California Irvine (director of Biomechanics Research) who I believe has
done research on the rotator cuff. I would be interested in receiving
the response you get to this inquiry.

John
-
John Brault, MS
Biomechanics Research & Consulting, Inc.
840 Apollo St.
Suite 218
El Segundo, CA 90245

Phone: 310.615.3112
Fax: 310.615.3038
email: john@brcinc.com
http://www.brcinc.com

__________________________________________________ ______

Hi John,

You might want to try the Journal of Biomechanics Vol. 20, #2: 119-134
and
157-166; 1987

These papers are:

1)On the biomechanics of human shoulder complex... Peindl and Engin

2)Biomechanical model of the human shoulder-elements...Hogfors et al.

Hope they help, I amy have more if you need EMG related or strength
curve
info.

Daniel Benoit
Bentek Movement Research
Hamilton, Ontario
CANADA
__________________________________________________ ____

John,
I have done some research into the physiological aspects of rotator cuff
injuries. I would look at any work done by ASMI (American Sports
Medicine
Institute), Jim Andrews, or Kevin Wilk. If there isn't any information
within the articles, the citations at the end should provide some good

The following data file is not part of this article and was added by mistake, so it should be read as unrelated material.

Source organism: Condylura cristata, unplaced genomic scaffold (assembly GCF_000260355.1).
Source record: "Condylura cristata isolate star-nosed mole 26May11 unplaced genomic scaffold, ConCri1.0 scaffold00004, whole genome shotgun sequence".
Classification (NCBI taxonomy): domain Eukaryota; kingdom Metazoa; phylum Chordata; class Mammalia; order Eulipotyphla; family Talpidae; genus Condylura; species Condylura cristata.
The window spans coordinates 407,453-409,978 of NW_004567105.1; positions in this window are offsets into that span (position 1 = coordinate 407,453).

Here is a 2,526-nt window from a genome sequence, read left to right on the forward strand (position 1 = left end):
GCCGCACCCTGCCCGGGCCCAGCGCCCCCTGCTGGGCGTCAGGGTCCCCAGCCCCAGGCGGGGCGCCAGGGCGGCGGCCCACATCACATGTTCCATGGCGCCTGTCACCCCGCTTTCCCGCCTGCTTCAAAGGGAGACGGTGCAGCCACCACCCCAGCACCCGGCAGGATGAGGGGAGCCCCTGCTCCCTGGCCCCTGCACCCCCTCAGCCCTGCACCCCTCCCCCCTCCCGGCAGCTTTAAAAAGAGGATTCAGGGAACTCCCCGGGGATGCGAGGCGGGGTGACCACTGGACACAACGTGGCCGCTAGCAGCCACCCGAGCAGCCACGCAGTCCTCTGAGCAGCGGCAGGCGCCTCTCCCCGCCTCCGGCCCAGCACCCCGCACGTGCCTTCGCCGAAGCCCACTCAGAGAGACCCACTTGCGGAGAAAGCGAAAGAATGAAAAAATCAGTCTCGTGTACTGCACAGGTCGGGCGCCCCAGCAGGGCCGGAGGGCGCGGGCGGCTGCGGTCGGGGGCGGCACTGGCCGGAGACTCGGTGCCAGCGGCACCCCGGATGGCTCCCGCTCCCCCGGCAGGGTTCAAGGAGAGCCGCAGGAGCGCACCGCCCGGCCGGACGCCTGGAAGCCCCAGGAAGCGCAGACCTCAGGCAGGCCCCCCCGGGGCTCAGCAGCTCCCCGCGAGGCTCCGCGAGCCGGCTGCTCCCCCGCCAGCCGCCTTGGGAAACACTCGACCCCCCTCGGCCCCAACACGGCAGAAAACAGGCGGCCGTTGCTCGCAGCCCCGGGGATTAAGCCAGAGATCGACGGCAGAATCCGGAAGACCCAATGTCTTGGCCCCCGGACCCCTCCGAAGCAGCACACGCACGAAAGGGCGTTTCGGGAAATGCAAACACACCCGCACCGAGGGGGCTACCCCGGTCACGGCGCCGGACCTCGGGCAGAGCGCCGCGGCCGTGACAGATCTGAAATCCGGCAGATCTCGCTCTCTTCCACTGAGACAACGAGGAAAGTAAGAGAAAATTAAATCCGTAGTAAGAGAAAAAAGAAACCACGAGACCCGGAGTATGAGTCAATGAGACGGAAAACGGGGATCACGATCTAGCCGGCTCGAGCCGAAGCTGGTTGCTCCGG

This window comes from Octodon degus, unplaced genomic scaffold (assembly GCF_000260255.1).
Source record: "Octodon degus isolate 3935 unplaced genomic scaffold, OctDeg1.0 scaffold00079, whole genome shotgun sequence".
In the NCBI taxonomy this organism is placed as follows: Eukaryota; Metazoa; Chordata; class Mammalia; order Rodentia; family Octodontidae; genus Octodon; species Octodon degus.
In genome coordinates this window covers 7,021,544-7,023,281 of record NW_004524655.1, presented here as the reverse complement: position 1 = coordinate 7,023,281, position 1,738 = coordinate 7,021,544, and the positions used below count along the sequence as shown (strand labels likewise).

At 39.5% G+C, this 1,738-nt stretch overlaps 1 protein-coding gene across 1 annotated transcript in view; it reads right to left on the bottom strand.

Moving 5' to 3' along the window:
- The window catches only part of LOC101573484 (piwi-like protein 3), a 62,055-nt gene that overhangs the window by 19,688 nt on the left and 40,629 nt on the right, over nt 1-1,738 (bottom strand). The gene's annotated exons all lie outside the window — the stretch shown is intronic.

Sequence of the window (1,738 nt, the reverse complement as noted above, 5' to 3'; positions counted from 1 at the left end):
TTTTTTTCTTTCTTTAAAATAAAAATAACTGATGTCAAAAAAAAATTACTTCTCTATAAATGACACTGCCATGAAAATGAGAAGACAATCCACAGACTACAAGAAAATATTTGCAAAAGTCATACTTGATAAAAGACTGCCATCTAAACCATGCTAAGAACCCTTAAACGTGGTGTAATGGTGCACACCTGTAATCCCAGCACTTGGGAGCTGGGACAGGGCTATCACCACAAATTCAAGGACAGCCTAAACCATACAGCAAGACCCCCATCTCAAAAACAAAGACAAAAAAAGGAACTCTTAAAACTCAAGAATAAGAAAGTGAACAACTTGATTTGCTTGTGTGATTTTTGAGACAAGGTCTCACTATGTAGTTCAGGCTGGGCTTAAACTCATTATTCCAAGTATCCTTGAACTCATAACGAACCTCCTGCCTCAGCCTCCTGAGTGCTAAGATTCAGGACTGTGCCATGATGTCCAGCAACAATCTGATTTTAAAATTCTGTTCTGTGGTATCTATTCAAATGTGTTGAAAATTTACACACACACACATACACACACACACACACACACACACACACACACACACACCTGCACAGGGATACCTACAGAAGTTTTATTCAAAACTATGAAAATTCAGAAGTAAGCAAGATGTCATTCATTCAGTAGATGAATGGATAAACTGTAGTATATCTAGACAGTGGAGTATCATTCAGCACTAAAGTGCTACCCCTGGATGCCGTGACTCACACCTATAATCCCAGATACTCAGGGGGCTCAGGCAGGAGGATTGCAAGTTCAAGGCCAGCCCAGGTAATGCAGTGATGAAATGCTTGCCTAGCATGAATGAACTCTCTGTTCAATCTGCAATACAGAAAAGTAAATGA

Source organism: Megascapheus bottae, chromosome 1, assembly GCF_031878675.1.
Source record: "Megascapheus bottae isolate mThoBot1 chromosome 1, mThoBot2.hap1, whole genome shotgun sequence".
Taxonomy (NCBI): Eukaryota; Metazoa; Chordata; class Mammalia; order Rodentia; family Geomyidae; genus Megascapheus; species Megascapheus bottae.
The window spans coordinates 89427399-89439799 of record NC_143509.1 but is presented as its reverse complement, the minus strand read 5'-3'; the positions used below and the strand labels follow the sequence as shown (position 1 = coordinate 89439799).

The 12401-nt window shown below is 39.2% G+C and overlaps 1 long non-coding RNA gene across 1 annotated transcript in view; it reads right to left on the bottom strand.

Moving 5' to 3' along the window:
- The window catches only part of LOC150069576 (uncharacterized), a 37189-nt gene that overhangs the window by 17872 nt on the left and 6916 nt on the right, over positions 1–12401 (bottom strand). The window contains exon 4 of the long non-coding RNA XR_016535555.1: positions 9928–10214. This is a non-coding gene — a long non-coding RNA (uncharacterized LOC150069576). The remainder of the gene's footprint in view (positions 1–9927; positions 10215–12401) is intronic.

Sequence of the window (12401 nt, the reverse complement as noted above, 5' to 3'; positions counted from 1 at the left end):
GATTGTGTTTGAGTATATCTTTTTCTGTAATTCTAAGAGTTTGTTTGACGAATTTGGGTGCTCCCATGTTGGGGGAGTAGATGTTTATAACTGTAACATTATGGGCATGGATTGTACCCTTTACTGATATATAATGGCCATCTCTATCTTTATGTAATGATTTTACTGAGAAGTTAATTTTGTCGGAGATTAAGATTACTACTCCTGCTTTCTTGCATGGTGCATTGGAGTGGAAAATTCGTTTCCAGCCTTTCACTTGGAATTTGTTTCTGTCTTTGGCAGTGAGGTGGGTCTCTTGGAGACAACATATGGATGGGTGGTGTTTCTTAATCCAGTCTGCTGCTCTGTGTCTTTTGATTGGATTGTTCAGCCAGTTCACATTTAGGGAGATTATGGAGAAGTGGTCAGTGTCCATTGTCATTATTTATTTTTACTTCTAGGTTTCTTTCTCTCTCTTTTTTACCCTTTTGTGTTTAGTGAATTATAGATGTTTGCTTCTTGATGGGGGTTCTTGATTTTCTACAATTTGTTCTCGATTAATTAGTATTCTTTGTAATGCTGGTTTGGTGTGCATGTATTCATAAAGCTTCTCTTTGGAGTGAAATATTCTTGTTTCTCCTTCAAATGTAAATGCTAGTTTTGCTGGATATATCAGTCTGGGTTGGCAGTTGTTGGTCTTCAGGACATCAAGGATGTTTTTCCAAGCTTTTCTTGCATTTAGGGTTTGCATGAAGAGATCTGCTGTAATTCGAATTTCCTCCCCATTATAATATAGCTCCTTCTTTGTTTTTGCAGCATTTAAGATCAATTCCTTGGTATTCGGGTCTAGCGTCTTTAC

references. If you would like, I can do some digging on my own.

Good Luck,

Phil Kujawa, ATC
__________________________________________________ ____

These might be useful for you--please post a summary.

Bassett,RW, Browne,AO, Morrey,BF, An,KN Glenohumeral muscle force
and moment
mechanics in position of shoulder instability J Biomech 23 5
405-415 1990

Bechtol,CO Biomechanics of the shoulder Clin Orthop 146 37-41
1980

Bigliani,LU, Kelkar,R, Flatow,EL, Pollock,RG, Mow,VC Glenohumeral
stability Am J Sports Med 330 13-30 1996

Engin,AE On the biomechanics of the shoulder complex J Biomech 13
575-
590 1979

Hart,DL, Carmichael,SW Biomechanics of the shoulder JOSPT 6 4
229-234
1985

Hughes,RE, An,KN Force analysis of rotator cuff muscles Clin Orthop
330
75-83 1996

Neagle,CE, Bennett,JB Subracromial anatomy and biomechanics related to
the
impingement syndrome Operative Techniques in Sports Medicine 2 2
82-88
1994

Pratt,NE Anatomy and biomechanics of the shoulder J Hand Therapy

65-76 1994

Speer,KP Anatomy and pathomechanics of shoulder instability